A former RCMP officer’s application for judicial review was allowed, as the probationary review officer was held to have unreasonably used an unsuitability finding to discharge the officer in place of a disciplinary sanction.
Administrative law – Competence – Compliance with legislation – Conduct unbecoming – Decisions of administrative tribunals – Disciplinary proceedings – Investigations – Judicial Review – Police – Procedural requirements and fairness – Professional misconduct – Royal Canadian Mounted Police
Herrera–Morales v. Canada (Attorney General),  F.C.J. No. 561, 2016 FC 578, Federal Court, May 25, 2016, Heneghan J.
A former RCMP constable brought an application for judicial review of a probationary review officer’s decision affirming his discharge for unsuitability. The applicant was recruited by the RCMP in November 2010. He completed cadet training in May 2011 and became a probationary regular at that time. The applicant’s training continued through a field coaching program, during which the applicant was involved in a number of incidents that formed the basis of his discharge. These incidents included incomplete or copied written work, failure to properly document and log evidence, linguistic concerns, failure to carry out duties, use of the police database for civilian purposes and untruthfulness to reporting officers. In addition, the applicant’s competencies assessment report included ratings of “unacceptable” and “needs improvement”.
In October 2011, the applicant was removed from operational duties and a Code of Conduct investigation pursuant to Part IV “Discipline” of the Royal Canadian Mounted Police Act, R.S.C. 1985, c.R-10 (the “Act”). Three breaches of the Code of Conduct were identified. A subsequent Code of Conduct investigation was commenced and a formal disciplinary action was commenced, as the applicant had infractions while on administrative duties. No hearing under Part IV was held, though provided for in the Act. Instead, a Notice of Intention to Discharge pursuant to Part V “Discharge and Demotion” of the Act was issued on the grounds of unsuitability. The applicant was discharged, and filed an application for review.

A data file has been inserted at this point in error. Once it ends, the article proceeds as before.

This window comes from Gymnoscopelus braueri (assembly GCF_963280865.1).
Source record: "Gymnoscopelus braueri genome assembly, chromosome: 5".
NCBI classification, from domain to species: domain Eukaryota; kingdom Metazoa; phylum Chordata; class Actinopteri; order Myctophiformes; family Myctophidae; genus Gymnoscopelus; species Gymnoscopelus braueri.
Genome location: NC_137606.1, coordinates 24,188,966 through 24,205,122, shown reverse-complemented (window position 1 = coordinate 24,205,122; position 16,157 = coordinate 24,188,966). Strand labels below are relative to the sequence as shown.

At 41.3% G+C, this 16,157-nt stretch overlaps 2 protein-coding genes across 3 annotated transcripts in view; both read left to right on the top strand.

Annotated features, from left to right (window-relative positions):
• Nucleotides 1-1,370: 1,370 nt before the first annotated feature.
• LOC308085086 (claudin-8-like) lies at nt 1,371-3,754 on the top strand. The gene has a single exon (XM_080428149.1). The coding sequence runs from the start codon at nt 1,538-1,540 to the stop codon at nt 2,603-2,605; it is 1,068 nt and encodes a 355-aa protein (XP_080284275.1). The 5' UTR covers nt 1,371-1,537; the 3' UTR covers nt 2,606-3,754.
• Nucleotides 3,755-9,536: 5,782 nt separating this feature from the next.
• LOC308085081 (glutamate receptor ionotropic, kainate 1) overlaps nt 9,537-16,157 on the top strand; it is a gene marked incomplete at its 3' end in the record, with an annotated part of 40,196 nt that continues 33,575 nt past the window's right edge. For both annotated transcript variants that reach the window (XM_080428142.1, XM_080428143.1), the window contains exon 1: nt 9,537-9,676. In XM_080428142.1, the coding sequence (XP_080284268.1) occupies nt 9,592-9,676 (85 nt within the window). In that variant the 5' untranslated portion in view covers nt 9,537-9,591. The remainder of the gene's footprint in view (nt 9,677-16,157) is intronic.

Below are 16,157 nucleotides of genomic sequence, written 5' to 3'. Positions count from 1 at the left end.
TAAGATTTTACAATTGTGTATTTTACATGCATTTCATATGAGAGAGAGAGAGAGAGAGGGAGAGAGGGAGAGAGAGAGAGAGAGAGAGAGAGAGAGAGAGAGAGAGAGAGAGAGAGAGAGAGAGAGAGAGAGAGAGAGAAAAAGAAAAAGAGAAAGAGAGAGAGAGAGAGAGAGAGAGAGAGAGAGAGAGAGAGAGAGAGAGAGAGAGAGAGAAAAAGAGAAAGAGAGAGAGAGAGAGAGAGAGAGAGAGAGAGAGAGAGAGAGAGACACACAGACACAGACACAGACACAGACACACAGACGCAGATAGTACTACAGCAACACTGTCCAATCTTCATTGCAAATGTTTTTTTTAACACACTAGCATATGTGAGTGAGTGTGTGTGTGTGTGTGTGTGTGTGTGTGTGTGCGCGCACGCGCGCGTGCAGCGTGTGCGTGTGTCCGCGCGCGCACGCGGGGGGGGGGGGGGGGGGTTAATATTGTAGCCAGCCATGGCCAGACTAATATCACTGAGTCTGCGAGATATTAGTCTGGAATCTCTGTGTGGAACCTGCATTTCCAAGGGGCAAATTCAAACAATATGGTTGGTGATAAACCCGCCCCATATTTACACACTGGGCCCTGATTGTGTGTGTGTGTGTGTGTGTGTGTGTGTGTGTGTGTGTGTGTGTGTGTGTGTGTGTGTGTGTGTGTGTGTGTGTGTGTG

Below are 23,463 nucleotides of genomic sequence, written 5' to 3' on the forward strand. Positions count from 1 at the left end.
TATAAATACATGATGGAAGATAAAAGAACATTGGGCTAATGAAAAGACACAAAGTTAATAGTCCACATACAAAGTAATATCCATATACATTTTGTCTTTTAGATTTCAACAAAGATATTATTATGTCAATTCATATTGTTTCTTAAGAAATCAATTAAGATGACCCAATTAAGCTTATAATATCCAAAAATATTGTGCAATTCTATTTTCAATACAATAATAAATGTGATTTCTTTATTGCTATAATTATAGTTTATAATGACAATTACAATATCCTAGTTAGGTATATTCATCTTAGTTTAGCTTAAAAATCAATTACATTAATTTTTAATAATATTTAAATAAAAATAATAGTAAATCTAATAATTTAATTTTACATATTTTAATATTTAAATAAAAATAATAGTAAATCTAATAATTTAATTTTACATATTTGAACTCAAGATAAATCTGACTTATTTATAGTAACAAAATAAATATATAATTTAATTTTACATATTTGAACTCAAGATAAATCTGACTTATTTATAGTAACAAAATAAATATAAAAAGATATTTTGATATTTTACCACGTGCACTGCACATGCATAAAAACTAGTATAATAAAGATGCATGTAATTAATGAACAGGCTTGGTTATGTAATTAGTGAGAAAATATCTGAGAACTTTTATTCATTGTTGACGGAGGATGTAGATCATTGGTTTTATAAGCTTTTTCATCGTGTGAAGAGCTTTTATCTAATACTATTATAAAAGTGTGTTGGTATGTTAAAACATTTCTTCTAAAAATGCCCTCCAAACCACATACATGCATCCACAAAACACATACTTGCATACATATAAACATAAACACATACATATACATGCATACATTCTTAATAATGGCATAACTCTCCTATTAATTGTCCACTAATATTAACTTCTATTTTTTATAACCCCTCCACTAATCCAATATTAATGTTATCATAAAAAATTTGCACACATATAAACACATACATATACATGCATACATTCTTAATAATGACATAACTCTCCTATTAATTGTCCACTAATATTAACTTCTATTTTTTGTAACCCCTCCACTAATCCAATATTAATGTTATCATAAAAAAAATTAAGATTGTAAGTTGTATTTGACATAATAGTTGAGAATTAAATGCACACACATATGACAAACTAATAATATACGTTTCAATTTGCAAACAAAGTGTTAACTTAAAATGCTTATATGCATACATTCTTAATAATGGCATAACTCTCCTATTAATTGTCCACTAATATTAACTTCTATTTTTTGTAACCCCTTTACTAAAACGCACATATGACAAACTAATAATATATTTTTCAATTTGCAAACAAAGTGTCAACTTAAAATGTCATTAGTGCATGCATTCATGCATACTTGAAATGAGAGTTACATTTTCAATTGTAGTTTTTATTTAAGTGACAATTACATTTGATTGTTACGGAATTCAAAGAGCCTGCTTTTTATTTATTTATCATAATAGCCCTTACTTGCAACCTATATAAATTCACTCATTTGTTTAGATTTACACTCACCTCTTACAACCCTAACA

The application was allowed, as the probationary review officer was held to have unreasonably used an unsuitability finding in place of a disciplinary sanction, depriving the applicant of procedural protections and fairness in the form of a disciplinary hearing. Judge Heneghan held that the process conflated incidents involving a failure to perform duties with incidents demonstrating dishonesty and lack of integrity, and that the review officer erred in concluding that unsuitability involved more than performance.
Judge Heneghan held that the applicant had a legitimate expectation that his misconduct would be disciplined under Part IV of the Act and that he had a legitimate expectation that procedural protections available under Part IV of the Act would be available to him. Judge Heneghan also noted that, while it would have been appropriate to have concurrent proceedings with respect to an investigation of Code of Conduct violations under Part IV and Part V of the Act, the Act does not allow the RCMP to improperly use unsuitability finding as a disguise for disciplinary sanction.
As the remedy of reinstatement was not available, Judge Heneghan held that the appropriate remedy was to quash the review officer’s decision and remit the matter for redetermination.
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